Photo by: Brenden Cowan
Spoiler warning: minor spoilers for The Super Mario Bros. Movie.
The Super Mario Bros. Movie is exactly what a Mario movie needs to be: colourful, fun and simple.
The movie features the titular Mario (Chris Pratt) as a Brooklyn plumber who has been transported to the Mushroom Kingdom. He has to save his brother Luigi (Charlie Day), who was transported to the Dark Kingdom, while also putting a stop to the Dark Kingdom’s king, Bowser (Jack Black).
Leading up to release, everyone was worried about the voice cast. Jack Black and arguably Seth Rogen seemed fine, but a few roles seemed oddly cast, most notably Chris Pratt as Mario. The trailers did him no favours either, as he sounded stiff and too much like Pratt himself. Thankfully, in the movie his voice is much better, and after a while, it faded into the background.
Weirdly, it was those initially exciting Jack Black and Seth Rogen castings that ended up butting out the most. Seth Rogen’s Donkey Kong does the signature Seth Rogen laugh twice and Jack Black’s initially deep Bowser voice frequently pitches back up to his normal voice. Neither were ultimately too distracting, though they did pull me out of the film a few times. Fred Armisen’s Cranky Kong was also a bit annoying, though that can be blamed more on the dialogue than his voice.
The movie does a spectacular job of translating the Mario characters and worlds to the big screen. The characters are intensely expressive, arguably more than they are in the games. There are also numerous hidden details, whether it’s the frequent classic Mario melodies incorporated into the background tracks or the Brooklyn construction site that has the same layout as the iconic World 1-1 layout, there’s so much to notice on screen at any given time.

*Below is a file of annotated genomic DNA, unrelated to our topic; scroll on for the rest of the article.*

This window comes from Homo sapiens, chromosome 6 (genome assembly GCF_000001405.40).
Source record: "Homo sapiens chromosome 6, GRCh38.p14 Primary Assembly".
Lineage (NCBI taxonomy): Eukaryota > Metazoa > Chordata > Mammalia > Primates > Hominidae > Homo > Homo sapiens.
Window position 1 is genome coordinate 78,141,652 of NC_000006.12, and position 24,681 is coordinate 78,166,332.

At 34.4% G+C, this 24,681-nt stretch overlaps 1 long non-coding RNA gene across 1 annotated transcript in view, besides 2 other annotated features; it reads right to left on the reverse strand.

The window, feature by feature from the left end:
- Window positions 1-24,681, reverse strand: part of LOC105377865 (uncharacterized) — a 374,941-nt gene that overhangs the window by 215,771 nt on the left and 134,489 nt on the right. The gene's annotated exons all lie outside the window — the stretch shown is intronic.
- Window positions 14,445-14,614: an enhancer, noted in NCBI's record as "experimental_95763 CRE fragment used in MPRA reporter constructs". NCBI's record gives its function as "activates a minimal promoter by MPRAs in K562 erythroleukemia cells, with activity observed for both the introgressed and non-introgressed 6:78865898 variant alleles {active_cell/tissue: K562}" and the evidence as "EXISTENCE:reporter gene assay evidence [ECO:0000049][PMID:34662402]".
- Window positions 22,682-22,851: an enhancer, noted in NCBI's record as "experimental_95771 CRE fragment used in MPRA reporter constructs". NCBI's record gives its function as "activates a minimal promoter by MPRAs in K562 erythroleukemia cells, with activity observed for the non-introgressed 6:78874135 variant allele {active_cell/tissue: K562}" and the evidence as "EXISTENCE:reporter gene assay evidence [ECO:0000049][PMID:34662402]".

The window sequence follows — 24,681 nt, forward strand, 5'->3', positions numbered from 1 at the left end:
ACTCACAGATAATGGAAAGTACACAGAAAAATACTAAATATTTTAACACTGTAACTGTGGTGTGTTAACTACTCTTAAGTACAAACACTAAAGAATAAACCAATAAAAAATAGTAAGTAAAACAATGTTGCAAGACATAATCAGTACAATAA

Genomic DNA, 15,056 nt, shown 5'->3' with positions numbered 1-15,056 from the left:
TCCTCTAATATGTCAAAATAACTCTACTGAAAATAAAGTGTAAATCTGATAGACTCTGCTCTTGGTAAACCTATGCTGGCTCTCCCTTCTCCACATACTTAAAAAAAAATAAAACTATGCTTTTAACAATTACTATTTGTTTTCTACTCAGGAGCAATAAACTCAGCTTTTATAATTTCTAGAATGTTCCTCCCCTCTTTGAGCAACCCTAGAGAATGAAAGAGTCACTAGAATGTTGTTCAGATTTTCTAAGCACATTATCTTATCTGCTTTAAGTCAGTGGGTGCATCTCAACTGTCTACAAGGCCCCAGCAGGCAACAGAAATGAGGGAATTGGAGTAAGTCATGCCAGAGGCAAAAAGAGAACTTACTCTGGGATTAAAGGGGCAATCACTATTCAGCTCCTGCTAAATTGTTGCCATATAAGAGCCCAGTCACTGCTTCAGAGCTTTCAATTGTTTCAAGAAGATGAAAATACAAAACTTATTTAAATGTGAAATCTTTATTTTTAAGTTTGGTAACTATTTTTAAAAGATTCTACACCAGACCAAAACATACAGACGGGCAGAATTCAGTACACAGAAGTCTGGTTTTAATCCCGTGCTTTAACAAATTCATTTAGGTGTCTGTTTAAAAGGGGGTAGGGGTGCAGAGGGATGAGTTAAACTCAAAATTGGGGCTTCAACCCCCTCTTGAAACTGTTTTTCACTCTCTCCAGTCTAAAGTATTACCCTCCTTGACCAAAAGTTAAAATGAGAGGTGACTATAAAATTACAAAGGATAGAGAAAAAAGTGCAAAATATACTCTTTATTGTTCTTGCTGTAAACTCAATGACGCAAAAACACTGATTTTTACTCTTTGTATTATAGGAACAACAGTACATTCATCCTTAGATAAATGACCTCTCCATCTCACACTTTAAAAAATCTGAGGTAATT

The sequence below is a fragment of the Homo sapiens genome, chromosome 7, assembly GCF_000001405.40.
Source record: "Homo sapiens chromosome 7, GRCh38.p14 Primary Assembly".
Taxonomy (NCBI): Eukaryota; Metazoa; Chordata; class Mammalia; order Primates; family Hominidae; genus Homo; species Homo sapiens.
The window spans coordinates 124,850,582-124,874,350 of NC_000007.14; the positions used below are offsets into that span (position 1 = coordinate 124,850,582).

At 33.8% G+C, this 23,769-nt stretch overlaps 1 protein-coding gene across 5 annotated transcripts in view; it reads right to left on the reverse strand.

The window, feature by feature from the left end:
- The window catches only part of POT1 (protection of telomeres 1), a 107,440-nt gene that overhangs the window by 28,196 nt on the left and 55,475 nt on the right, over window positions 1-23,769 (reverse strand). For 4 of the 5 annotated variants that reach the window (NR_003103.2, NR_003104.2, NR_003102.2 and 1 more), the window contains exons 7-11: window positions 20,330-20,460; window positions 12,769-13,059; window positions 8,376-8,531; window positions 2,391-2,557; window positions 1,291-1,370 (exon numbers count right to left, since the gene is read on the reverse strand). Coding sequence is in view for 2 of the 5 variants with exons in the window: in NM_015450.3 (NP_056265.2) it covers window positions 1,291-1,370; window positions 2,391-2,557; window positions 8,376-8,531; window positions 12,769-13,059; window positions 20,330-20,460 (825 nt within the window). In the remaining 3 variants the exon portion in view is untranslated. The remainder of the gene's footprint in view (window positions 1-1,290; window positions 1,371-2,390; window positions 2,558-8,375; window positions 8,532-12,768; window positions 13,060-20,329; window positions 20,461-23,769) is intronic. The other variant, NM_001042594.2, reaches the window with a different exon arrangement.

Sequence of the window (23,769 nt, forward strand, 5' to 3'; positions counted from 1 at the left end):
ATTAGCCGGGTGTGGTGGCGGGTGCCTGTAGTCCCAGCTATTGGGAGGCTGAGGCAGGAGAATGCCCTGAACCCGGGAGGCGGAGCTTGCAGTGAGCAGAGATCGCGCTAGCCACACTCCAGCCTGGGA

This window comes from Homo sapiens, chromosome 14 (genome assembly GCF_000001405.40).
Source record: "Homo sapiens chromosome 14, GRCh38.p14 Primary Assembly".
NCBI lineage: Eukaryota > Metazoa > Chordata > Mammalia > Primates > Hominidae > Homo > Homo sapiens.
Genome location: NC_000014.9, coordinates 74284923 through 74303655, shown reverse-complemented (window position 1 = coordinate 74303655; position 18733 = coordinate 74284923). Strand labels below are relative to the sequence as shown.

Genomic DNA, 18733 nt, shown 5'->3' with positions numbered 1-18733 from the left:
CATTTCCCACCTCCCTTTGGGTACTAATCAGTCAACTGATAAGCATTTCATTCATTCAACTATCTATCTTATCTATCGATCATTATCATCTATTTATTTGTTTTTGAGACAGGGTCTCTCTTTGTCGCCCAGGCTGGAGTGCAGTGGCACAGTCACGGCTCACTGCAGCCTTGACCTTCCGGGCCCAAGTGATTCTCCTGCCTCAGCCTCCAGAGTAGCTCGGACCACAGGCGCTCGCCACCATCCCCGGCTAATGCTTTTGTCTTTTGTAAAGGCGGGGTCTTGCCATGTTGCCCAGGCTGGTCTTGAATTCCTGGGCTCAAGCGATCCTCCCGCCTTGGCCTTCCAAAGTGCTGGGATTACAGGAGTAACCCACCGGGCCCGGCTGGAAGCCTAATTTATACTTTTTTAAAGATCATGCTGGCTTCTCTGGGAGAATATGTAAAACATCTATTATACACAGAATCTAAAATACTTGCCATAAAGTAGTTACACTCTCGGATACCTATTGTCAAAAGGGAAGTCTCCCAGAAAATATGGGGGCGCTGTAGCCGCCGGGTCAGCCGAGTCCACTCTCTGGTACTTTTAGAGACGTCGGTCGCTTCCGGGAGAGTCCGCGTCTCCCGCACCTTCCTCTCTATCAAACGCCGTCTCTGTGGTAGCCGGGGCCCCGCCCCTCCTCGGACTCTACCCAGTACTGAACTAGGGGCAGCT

This movie has arguably the best story out of any Mario property; the competition is pretty light, so this isn’t a huge achievement. However, while by movie standards the plot is fairly light, it’s a nice change of pace for the Mario series to see these characters convey emotions deeper than “Wahoo! I did it!” or “Oh, mamma mia!” — though, fair warning: the line “mamma mia” is still used heavily in the film.
I also found it interesting that the movie chose not to make Mario and Peach an official couple by the end of it. The concept is acknowledged by the film, as a large part of Bowser’s motivation is his love for Peach and he gets jealous of Mario for seemingly encroaching upon her. I appreciate that they didn’t go all the way with it; having Mario motivated to stop Bowser in order to reunite with his brother made his relationships with both Peach and Luigi stronger.
The movie does a good job of balancing the needs of its child audience without being a drag for the adults who have to watch it with them. Scenes like Bowser’s “Peaches” song are goofy and entertaining for kids without overwhelming the rest of the audience with loud noises and flashing colours.
Ultimately, The Super Mario Bros. Movie is a fairly simple kids movie banking on the audience’s familiarity with the series. I got a lot out of this movie as a lifelong Mario fan, and given how far-reaching the series is, I’d bet there’s something in it that anybody can enjoy. It does make me wary of the potential for a “Nintendo cinematic universe” as fans have speculated on; since only a select few of Nintendo’s other properties have the same broad appeal, this approach would be far less effective. But, speaking of this film on its own, I had fun with it.